Looking back, of course, we all knew that Lehman Brothers would go bankrupt. Didn't we? Well, the smart minority had it that Lehman might be allowed to fall, but the overwhelming majority of opinion was, after so many government-sponsored bailouts, that the 158-year old bank was too big, or at least too important, to cast off.
Whether you attribute the loss to the greed of Lehman boss Dick Fuld, or you think that banks should be subject to market forces and allowed to go to the wall, it doesn't really matter.
What we are left with is confusion - no one knows what will happen, other than they will probably lose most of their investments. Without wanting to delve deeper into history than entirely necessary, what we have here is not unique. Banks build up the billions in the good times, but must be feasting on kryptonite to believe they will not go bankrupt when times are tough.
We are also faced with deals that need to be either unwound, novated or resolved, for the good of those wanting a return of their damaged goods. How does this work? No one knows, or so it would appear. While we clamour for some degree of certainty, markets are being made by other product issuers, generally in small sizes, and mostly on the quiet.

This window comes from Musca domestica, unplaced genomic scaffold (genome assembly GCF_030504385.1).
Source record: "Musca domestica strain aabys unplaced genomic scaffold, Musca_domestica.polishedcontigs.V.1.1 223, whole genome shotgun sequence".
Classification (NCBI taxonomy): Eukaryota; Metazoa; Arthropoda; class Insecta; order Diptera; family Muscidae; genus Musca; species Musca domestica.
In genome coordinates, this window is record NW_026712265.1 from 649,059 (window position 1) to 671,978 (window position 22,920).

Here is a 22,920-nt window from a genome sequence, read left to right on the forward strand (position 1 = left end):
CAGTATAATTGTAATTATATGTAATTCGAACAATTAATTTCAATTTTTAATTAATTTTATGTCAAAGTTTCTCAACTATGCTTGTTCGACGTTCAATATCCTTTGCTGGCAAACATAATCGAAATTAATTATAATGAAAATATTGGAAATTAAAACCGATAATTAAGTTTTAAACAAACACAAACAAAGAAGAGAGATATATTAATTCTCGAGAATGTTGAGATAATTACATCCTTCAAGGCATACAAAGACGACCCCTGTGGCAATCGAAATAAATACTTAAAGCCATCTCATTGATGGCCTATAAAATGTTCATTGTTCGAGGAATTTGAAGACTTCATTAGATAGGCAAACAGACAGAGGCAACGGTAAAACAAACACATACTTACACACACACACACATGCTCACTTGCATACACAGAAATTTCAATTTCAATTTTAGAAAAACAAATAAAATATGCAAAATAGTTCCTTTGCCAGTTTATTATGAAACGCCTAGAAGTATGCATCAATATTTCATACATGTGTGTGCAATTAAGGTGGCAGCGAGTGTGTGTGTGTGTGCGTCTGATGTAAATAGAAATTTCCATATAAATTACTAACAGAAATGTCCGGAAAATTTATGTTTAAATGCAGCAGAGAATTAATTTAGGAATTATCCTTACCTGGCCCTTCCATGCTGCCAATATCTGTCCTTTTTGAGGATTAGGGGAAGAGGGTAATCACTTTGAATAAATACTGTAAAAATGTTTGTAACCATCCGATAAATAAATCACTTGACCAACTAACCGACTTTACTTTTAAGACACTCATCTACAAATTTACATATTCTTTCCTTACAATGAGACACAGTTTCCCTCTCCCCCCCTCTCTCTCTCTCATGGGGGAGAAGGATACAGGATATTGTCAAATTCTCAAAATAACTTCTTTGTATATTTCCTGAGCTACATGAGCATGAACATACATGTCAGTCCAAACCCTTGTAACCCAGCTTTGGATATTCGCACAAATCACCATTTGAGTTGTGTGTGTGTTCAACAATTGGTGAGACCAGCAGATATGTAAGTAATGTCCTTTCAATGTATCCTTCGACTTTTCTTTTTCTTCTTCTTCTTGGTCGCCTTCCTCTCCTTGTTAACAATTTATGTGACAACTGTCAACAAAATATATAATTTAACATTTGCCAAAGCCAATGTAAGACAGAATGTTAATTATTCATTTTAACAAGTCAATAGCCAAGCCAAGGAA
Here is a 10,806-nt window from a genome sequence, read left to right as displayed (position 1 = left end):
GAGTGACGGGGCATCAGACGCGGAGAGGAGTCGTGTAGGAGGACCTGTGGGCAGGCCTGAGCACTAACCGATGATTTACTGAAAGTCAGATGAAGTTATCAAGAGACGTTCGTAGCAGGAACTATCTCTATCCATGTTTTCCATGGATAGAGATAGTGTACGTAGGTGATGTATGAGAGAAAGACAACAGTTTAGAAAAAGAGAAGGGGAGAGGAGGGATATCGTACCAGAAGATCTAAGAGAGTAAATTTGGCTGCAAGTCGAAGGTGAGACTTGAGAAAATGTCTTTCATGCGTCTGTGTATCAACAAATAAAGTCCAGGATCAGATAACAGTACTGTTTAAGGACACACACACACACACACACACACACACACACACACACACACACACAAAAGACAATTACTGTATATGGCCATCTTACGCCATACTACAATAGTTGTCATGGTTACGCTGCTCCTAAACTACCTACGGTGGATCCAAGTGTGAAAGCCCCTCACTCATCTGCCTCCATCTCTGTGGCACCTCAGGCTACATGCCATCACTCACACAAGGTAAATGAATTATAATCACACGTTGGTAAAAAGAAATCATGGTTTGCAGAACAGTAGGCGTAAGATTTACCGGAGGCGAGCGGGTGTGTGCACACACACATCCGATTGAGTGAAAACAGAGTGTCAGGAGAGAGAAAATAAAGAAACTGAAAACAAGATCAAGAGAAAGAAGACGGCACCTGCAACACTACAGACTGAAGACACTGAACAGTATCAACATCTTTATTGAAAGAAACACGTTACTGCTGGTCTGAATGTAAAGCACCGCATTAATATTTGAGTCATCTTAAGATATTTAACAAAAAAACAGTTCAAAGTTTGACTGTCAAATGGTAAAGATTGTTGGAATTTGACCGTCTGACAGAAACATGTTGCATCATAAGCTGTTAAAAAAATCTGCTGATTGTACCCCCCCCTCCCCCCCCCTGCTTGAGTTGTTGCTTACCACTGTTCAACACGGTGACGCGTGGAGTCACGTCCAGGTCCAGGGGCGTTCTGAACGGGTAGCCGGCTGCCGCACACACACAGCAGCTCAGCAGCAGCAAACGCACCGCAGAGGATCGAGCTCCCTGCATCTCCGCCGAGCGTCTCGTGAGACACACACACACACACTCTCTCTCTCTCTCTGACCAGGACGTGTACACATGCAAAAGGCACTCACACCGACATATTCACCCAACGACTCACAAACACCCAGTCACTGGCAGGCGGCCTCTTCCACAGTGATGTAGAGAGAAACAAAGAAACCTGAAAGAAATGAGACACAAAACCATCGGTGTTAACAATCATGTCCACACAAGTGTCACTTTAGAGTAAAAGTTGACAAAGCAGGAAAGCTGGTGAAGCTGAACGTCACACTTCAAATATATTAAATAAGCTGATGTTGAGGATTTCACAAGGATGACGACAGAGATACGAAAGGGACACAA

Deals done by Lehman as an issuer across the world are different, so it is impossible to generalise. But what we can say is, while regulators and distributors work out how and if they can help the 'mom and pop' investors, the word 'guarantee' may well have to be removed from product documentation.
On this page of the October 2007 issue of Structured Products, I talked about how little time was really spent on assessing issuer credit. Unfortunately, now we know how prophetic those words were. And in the US report that we included in the July/August 2008 issue, a Q&A on counterparty risk noted that banks were perceived as 'too large and interconnected to fail'. That statement seems rather poignant now.
Richard Jory, firstname.lastname@example.org, +44 (0)20 7484 9802.
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